6" x 9"
Year Published: 2013
AP Categories: A, B, C, D, I, J, Z
Read the Table of Contents and Chapter 1 of this book now!
This book serves as a primer on information and knowledge organization, with particular reference to digital environments. It introduces the conventions and standards of contemporary document description, and the principles and trends of professional practice. Employing the unifying mechanism of the semantic web and the resource description framework, Hider integrates the various traditions and practices of information and knowledge organization. Uniquely, he covers both the domain-specific traditions and practices and the practices of the “metadata movement” through a single lens—that of resource description in the broadest, semantic web sense. This approach more readily accommodates coverage of the new RDA: Resource Description and Access standard, which aims to move library cataloging into the center of the semantic web. This book brings both the standard and its model and concepts into focus, covering such key topics as:
- Information resource attributes
- Metadata for information retrieval
- Metadata sources and quality
- Economics and management of metadata
- Knowledge organization systems
- The semantic web
- Books and e-books, and websites and audiovisual resources
- Business and government documents
- Learning resources
- The field of information/knowledge organization
This comprehensive introduction to information resource description is essential reading for LIS students taking information organization courses at undergraduate and postgraduate levels, information professionals wishing to specialize in metadata, and existing metadata specialists who wish to update their knowledge.
About the Author
Philip Hider is Head of the School of Information Studies at Charles Sturt University, Australia. He has worked, taught and researched in the field of information organization in the UK, Singapore and Australia. He holds a PhD from City University, London and was made a Fellow of CILIP in 2004.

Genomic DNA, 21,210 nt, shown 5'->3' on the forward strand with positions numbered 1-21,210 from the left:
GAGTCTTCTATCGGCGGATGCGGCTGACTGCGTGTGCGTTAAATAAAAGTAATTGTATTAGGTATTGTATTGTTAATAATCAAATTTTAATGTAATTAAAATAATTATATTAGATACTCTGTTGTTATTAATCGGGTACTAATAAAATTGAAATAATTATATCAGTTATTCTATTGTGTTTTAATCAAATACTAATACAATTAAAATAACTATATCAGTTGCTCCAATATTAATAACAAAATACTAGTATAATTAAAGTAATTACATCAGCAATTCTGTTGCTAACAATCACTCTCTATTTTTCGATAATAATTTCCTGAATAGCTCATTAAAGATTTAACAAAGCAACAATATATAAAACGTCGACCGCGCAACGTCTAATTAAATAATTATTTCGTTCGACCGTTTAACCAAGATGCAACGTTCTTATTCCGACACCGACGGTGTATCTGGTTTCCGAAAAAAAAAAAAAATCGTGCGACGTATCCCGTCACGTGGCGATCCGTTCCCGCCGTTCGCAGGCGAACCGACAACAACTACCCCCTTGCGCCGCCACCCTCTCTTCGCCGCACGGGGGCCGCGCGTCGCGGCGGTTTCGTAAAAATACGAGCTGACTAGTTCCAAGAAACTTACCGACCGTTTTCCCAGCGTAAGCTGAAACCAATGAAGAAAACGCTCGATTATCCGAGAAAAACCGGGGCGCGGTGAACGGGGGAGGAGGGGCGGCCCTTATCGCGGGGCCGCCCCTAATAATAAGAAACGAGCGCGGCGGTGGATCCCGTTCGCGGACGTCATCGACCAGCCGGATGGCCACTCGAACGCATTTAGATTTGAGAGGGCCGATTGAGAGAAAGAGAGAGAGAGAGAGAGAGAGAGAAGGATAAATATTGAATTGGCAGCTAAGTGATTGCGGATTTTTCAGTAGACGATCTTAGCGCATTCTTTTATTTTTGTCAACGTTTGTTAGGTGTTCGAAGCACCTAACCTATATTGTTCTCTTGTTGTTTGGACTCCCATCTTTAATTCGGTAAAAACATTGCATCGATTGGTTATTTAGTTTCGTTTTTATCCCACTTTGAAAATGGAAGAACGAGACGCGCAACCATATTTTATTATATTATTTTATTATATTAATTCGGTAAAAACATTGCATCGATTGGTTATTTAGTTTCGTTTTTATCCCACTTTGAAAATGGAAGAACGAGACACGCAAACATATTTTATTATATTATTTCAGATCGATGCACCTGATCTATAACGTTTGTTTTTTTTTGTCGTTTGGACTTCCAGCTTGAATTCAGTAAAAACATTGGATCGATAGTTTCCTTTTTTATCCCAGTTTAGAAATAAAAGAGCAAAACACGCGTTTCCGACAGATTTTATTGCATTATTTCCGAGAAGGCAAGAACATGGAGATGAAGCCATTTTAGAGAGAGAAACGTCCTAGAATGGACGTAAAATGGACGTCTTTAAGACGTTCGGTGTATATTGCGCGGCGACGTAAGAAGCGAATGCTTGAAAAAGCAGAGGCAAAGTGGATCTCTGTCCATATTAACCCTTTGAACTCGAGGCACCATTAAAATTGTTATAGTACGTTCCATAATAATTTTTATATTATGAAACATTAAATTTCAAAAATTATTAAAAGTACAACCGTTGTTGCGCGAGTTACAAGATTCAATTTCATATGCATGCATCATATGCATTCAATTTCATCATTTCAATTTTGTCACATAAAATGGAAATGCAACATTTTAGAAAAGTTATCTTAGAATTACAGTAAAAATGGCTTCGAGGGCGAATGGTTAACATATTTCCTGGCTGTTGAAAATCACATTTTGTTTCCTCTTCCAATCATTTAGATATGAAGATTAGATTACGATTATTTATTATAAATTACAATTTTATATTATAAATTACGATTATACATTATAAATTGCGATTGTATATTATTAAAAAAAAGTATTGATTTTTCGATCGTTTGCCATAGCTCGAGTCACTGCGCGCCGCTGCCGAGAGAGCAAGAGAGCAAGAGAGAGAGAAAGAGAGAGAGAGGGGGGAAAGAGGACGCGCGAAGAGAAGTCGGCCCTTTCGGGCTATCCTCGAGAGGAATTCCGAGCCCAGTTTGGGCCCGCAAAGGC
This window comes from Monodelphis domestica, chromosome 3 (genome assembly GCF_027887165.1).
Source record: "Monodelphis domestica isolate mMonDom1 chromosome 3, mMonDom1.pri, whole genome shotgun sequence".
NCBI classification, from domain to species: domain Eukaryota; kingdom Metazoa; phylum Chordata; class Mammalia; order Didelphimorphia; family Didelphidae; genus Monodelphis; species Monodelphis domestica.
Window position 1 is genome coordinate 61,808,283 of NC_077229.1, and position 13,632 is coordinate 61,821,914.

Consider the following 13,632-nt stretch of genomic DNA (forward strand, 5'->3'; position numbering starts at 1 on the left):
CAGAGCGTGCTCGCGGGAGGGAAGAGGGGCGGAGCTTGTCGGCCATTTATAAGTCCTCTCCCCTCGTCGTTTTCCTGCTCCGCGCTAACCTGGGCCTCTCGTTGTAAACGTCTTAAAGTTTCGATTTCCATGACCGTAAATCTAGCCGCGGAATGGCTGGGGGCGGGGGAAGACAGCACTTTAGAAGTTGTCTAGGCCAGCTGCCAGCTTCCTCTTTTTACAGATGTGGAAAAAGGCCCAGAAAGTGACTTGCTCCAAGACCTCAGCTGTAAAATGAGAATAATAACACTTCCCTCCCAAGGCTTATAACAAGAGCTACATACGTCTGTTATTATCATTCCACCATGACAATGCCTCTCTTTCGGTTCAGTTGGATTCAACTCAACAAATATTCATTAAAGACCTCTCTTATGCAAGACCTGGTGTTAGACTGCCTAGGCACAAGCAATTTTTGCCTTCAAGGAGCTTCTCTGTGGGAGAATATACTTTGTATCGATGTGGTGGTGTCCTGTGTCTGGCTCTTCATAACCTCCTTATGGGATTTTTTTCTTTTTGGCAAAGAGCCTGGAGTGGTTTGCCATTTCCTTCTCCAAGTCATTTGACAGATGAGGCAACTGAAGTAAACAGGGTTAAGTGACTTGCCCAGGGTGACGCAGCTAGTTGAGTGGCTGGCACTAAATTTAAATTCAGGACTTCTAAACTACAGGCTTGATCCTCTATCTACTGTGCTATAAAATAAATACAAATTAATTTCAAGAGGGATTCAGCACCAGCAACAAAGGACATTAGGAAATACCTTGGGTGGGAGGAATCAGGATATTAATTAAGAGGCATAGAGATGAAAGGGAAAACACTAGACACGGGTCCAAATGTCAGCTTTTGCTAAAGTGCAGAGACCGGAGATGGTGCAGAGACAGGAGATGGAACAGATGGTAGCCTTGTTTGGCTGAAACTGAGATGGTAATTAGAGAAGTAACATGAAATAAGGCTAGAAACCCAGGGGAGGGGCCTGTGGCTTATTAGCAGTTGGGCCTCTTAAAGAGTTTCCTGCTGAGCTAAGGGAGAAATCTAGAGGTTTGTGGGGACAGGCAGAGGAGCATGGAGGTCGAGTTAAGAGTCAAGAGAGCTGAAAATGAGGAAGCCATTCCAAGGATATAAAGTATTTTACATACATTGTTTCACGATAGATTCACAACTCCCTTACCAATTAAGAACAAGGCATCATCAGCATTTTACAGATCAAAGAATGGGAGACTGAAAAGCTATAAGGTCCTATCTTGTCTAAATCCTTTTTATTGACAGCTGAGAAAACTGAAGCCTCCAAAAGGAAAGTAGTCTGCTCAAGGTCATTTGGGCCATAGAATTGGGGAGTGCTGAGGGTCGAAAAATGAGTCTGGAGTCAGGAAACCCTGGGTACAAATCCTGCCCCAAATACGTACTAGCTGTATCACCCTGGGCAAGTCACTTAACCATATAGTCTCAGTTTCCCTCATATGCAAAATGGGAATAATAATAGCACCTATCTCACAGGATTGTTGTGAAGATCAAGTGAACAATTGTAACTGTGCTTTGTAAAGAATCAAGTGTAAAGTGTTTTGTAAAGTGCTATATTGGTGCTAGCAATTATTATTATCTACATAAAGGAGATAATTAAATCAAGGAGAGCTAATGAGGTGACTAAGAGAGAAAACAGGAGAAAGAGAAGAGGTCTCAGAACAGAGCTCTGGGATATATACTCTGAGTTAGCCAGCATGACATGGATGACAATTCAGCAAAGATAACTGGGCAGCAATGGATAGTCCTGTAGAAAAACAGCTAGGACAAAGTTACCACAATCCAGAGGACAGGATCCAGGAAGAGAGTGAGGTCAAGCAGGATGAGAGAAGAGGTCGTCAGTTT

Praise for Information Resource Description: Creating and Managing Metadata
“Philip Hider’s new book on information resource description is certainly worth recommending to students and information professionals alike. It is informative and useful and the illustrative examples enrich the discussion making this book a refreshingly interesting read. Providing an overview of traditional and more recent approaches to metadata, from within and outwith the library world, the book is particularly successful in situating digital resource description within a broader information retrieval context. The bibliography itself is an education. This is a great resource for students and for professionals who want to refresh or update their knowledge.”
--Pauline Rafferty, Aberystwyth University
"Metadata is a topic of great, and continuing importance in all the information sciences and collection disciplines. But it is one in which students and practitioners alike can become lost in details and specifics. Philip Hider’s book takes a uniquely wide and integrative approach, combining basic principles and well-chosen examples to give an admirably clear insight into the subject. It should be equally valuable for those involved with library/information resources, and for those using metadata in wider contexts, such as archives and museums."
--David Bawden, City University London
"This book promises to be a key resource in the field of information organisation. It takes a broad approach to information resource description without sacrificing the detailed description and explanation that students and practitioners will seek. Dr. Hider demonstrates an enviable level of scholarly and professional knowledge and a capacity to structure and communicate it elegantly and with passion."
--Stuart Ferguson, University of Canberra
"This is a very readable and well structured book that offers a comprehensive view of resource description and metadata. A broad approach is adopted which embraces the assignment and management of resource descriptors of all kinds, including, for example, book indexing, abstracting, and social tagging, as well as more conventional tools. This is a highly successful attempt to integrate various ways of tackling resource description, and to extract some general principles and purposes. It is an excellent introduction both for students and for practitioners new to the field, and the very readable text is well supported by numerous examples, and lists of additional reading. A welcome addition to the literature in this field."
--Vanda Broughton, UCL